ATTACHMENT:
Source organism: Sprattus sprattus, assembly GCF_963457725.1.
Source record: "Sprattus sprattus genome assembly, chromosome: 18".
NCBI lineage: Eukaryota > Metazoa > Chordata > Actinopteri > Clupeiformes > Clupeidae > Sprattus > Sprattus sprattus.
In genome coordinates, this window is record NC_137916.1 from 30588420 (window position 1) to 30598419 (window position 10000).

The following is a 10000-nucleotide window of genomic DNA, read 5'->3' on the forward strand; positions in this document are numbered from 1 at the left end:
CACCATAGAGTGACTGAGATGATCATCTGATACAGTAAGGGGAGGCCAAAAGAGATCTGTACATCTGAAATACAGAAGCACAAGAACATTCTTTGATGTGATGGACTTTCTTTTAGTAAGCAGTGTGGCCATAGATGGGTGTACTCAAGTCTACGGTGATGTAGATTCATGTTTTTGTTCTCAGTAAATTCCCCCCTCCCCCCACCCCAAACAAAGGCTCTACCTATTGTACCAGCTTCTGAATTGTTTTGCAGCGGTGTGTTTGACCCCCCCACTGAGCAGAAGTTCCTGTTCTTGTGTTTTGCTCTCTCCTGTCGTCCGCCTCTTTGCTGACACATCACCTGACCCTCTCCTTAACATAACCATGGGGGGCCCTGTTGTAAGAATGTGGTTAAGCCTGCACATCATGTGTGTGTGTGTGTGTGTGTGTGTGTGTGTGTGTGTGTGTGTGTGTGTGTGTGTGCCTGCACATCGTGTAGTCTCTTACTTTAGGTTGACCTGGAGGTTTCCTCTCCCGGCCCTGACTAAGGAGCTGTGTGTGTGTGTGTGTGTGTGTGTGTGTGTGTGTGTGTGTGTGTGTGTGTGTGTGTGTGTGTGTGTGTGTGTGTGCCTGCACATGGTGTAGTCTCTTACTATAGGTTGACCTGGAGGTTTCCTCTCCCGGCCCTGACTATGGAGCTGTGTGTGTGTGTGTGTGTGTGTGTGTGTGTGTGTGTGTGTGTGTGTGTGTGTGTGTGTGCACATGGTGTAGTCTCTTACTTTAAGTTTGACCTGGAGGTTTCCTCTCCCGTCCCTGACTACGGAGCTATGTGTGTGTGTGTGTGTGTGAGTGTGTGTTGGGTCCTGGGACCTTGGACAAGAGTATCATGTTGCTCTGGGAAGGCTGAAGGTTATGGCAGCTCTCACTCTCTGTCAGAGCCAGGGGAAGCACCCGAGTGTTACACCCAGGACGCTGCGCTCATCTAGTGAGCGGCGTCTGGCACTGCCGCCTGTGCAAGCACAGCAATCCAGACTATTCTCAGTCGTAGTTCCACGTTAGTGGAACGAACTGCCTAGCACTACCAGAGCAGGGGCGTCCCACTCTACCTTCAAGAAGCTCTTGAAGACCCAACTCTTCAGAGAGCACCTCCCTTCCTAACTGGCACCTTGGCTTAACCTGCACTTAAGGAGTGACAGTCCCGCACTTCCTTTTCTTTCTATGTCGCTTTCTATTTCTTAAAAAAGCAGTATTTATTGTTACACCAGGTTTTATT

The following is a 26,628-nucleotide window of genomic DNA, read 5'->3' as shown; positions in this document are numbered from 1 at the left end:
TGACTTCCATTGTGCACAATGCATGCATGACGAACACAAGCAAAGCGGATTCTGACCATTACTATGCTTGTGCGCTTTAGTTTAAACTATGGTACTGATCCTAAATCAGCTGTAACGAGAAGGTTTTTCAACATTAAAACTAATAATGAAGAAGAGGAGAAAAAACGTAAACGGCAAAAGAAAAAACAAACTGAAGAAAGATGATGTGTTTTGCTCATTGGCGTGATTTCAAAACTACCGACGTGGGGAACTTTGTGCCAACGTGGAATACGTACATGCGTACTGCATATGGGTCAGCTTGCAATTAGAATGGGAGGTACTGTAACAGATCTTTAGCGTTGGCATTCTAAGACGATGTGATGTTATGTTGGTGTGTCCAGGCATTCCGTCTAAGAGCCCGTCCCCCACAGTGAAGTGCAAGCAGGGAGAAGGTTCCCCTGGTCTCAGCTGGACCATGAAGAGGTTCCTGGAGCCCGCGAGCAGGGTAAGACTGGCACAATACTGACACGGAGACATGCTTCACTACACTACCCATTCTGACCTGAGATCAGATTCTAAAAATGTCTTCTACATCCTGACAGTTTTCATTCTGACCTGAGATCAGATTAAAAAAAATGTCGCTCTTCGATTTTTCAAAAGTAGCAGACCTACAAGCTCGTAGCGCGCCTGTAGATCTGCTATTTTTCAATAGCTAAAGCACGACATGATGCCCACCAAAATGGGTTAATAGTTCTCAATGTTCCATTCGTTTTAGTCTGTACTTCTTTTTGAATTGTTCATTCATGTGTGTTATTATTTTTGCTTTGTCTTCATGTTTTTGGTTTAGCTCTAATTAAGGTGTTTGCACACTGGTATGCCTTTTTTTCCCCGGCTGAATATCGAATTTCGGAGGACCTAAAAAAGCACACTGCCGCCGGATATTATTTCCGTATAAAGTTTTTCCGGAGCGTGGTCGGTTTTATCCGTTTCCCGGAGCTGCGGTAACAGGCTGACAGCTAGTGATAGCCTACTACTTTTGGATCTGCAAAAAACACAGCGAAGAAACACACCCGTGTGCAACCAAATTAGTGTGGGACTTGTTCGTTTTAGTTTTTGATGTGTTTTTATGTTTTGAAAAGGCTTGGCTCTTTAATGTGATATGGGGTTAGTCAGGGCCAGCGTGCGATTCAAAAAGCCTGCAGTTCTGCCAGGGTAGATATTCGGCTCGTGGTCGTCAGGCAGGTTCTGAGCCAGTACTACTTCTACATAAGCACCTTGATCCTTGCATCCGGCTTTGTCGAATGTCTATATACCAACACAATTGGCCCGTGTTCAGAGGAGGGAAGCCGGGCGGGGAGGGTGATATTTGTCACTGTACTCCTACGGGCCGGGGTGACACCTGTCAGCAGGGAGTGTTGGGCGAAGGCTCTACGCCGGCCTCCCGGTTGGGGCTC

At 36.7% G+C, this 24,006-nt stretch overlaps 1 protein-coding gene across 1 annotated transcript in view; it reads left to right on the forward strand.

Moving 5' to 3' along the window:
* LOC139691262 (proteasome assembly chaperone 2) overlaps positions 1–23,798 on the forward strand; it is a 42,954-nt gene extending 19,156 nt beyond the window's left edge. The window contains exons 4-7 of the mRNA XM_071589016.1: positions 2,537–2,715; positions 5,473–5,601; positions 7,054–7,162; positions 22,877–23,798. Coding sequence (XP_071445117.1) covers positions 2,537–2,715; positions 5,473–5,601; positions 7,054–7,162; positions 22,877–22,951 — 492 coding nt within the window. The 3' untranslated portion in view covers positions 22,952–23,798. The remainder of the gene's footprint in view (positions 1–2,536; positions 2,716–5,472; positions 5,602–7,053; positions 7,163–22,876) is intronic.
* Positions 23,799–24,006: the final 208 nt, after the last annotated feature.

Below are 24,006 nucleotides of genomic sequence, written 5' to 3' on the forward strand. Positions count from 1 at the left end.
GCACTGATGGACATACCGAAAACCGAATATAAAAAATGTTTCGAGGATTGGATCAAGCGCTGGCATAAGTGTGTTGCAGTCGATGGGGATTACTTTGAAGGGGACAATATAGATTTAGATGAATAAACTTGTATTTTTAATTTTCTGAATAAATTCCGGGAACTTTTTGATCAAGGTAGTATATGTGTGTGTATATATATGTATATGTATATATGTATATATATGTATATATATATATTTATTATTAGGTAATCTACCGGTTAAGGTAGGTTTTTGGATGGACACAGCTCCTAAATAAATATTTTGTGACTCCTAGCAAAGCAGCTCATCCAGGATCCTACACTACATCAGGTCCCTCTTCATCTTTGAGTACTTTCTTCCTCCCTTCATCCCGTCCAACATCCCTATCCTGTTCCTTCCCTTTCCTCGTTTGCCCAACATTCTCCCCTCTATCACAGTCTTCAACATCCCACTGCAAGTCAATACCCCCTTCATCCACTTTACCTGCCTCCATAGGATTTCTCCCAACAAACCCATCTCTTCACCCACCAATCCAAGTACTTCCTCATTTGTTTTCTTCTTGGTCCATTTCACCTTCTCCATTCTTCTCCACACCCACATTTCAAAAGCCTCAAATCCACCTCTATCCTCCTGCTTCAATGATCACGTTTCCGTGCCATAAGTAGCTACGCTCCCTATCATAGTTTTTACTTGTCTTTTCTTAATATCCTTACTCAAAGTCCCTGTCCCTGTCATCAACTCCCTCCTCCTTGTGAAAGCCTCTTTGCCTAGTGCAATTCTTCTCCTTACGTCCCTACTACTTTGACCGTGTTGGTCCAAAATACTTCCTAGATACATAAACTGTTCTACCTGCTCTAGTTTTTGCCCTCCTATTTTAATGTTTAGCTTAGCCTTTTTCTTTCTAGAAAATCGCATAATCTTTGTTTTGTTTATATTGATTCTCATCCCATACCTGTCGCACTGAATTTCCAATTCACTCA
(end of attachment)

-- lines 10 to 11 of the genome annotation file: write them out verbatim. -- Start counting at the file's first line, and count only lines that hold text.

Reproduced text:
Moving 5' to 3' along the window:
* LOC139691262 (proteasome assembly chaperone 2) overlaps positions 1–23,798 on the forward strand; it is a 42,954-nt gene extending 19,156 nt beyond the window's left edge. The window contains exons 4-7 of the mRNA XM_071589016.1: positions 2,537–2,715; positions 5,473–5,601; positions 7,054–7,162; positions 22,877–23,798. Coding sequence (XP_071445117.1) covers positions 2,537–2,715; positions 5,473–5,601; positions 7,054–7,162; positions 22,877–22,951 — 492 coding nt within the window. The 3' untranslated portion in view covers positions 22,952–23,798. The remainder of the gene's footprint in view (positions 1–2,536; positions 2,716–5,472; positions 5,602–7,053; positions 7,163–22,876) is intronic.